Greece experienced an even more dramatic situation. The ELAS (Greek People’s Liberation Army), led by the CP of Greece (KKE), expelled the Nazi troops from the country and controlled most of the territory. Power was at hand. However, Stalin had other plans. Trying to gain the confidence of the allies, especially British imperialism, it guided the KKE to form a government of national unity with Papandreou (bourgeois politician allied with British interests). In December 1944, however, a general workers’ strike took the streets of Athens, which soon would turn into an insurrection. The fighting in Athens lasted five weeks. The masses fought with the greatest combativeness and heroism; there were thousands of victims in those days. Churchill then wired the commander of the British forces and gave him the order: “…act as though you were in an occupied city.” The order was soon carried out. British troops were deployed in Athens and British planes and ships bombarded the city’s working-class neighborhoods mercilessly.
Meanwhile, the KKE isolated Athens from the rest of the country. The ELAS backup forces, long-awaited by the workers, never arrived. The final offensive order would never be given. Stalin maintained his commitment to Churchill to ensure “stability” in the Mediterranean, at the expense of the lives of thousands of Greek workers.
In Asia, the revolutionary movement went beyond the limits of allied agreements and produced formidable victories after years of anti-imperialist struggle. In China, Mao Zedong’s communist guerrillas, after a long struggle against Japanese imperialism, defeated Chan Kai Chek’s pro-American forces and seized power in 1949, breaking its colony status and starting the expropriation of capitalists some years later.
Japanese surrender also sparked on the Indochina peninsula, a former French colony, a powerful anti-colonial revolutionary movement that took power before the allies could even cast their eyes on the region. An eyewitness to the revolution said: “Hours after the news (Japan’s surrender), a social storm of such proportions started that anything could have been brought down.” The reaction of imperialism in this region will later trigger the Vietnam War. For Vietnamese, World War II would only end in 1975, when the U.S. military was definitively expelled from Saigon.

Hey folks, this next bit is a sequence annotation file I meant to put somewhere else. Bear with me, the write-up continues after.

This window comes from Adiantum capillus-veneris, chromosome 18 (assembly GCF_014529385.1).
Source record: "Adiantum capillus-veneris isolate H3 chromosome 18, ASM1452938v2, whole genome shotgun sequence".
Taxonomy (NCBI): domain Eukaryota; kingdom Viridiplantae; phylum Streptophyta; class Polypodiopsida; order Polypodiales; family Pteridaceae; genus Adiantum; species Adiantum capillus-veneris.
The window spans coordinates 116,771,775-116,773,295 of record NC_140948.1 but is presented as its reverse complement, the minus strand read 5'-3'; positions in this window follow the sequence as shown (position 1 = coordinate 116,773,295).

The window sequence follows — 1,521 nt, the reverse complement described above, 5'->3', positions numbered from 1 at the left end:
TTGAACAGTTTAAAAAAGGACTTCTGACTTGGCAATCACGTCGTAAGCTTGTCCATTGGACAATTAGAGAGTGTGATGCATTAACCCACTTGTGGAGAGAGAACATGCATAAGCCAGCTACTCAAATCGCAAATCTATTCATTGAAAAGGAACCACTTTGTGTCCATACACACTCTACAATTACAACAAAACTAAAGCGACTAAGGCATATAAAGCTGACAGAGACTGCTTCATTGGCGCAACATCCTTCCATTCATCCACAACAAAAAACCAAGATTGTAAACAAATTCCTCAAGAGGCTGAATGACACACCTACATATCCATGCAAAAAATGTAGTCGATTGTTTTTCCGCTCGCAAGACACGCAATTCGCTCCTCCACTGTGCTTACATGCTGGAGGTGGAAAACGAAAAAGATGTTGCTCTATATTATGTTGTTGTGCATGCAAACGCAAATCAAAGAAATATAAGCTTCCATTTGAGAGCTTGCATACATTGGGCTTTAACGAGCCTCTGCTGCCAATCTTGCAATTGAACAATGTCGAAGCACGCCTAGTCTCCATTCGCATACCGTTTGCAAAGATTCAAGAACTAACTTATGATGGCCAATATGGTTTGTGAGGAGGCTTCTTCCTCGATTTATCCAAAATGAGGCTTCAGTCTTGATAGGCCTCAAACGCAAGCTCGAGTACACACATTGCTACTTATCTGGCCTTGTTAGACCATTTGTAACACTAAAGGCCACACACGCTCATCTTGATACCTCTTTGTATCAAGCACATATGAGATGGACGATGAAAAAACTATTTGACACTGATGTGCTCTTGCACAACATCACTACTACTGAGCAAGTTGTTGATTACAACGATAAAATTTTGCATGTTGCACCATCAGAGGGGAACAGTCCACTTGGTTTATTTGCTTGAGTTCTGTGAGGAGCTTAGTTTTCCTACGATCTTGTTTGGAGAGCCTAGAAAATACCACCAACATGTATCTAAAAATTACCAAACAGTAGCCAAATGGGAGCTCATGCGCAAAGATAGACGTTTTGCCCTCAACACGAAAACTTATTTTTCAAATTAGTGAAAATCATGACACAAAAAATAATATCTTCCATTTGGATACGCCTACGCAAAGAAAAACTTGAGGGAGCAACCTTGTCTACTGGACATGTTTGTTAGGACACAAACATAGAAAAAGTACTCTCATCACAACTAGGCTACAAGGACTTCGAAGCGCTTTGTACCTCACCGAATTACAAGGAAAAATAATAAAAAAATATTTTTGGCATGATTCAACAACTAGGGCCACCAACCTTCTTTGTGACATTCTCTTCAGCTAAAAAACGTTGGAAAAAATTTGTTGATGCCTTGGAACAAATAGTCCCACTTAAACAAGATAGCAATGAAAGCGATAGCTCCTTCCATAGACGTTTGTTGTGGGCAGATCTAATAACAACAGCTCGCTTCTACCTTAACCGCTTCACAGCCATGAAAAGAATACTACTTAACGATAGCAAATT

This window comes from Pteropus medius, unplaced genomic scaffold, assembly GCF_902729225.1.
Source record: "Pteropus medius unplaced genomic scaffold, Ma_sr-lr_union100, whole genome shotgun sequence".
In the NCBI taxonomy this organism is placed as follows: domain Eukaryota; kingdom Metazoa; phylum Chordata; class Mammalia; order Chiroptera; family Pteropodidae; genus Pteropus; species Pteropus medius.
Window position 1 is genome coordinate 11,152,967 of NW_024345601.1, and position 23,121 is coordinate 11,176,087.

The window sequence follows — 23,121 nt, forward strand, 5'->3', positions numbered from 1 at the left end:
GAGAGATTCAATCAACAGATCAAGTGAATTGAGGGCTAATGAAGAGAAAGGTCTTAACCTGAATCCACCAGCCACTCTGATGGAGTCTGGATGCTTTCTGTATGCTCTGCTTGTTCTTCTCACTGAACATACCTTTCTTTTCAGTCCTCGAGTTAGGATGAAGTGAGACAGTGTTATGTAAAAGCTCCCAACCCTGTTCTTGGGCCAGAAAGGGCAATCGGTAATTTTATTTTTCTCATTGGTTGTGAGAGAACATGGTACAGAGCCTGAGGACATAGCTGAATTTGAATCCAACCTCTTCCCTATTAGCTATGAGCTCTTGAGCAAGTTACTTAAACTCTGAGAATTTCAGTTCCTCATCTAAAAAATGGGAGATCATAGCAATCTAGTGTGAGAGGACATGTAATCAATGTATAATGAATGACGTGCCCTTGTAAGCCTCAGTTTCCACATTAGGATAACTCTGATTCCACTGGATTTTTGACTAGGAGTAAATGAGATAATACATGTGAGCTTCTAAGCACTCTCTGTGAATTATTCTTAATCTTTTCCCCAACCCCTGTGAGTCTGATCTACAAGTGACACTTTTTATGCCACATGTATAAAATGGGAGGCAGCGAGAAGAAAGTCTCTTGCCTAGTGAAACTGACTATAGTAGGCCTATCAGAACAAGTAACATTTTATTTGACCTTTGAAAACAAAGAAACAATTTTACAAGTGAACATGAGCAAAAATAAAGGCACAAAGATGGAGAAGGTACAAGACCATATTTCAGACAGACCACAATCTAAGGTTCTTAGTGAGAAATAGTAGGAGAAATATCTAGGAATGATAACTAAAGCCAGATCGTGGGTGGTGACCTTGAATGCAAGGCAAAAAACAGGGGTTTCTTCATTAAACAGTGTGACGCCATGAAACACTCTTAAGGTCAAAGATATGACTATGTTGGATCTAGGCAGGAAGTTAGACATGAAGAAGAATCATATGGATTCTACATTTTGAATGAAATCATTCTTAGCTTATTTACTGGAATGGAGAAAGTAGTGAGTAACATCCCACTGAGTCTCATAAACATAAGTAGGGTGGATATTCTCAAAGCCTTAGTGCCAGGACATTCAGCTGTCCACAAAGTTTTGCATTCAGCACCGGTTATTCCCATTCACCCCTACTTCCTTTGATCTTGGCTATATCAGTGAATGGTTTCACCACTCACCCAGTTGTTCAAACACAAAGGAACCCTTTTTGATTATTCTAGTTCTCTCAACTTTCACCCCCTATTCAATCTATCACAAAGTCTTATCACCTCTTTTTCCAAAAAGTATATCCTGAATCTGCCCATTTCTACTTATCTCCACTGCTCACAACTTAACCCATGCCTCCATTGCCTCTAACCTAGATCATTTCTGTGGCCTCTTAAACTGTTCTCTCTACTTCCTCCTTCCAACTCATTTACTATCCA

In Europe, the collaboration of Stalinism with imperialism was essential to stop the revolutionary processes. However, U.S. imperialism would also launch the European Recovery Program, also known as the Marshall Plan, whose goal was to rebuild Europe’s allied countries in the post-war period and stop the revolutionary wave. At the time, 14 billion dollars were raised for the reconstruction. It laid the foundation for the European Welfare State, the granting of countless social rights and workers’ demands, etc. The Marshall Plan was a concession from imperialism that thought it was better to lose the saddle than an entire herd of horses for the European revolution.
Without this plan, even the Stalinist collaboration would be jeopardized. After all, how would the communist parties’ rank and file that had just defeated the powerful Nazi-fascism feel in the face of the brutal growth of misery and hunger? Would they collaborate, as Stalin had agreed, with the reconstruction of European capitalism even if it would be grounded on their bare bones? Probably not. Perhaps the revolutionary wave that hit Asia – where no recovery plan has been put in place, except for Japan – offers a glimpse into what could have happened in Europe: the widespread explosion of anti-colonial revolutions that led to the leadership of communist parties to advance much more than their bosses in Moscow had allowed.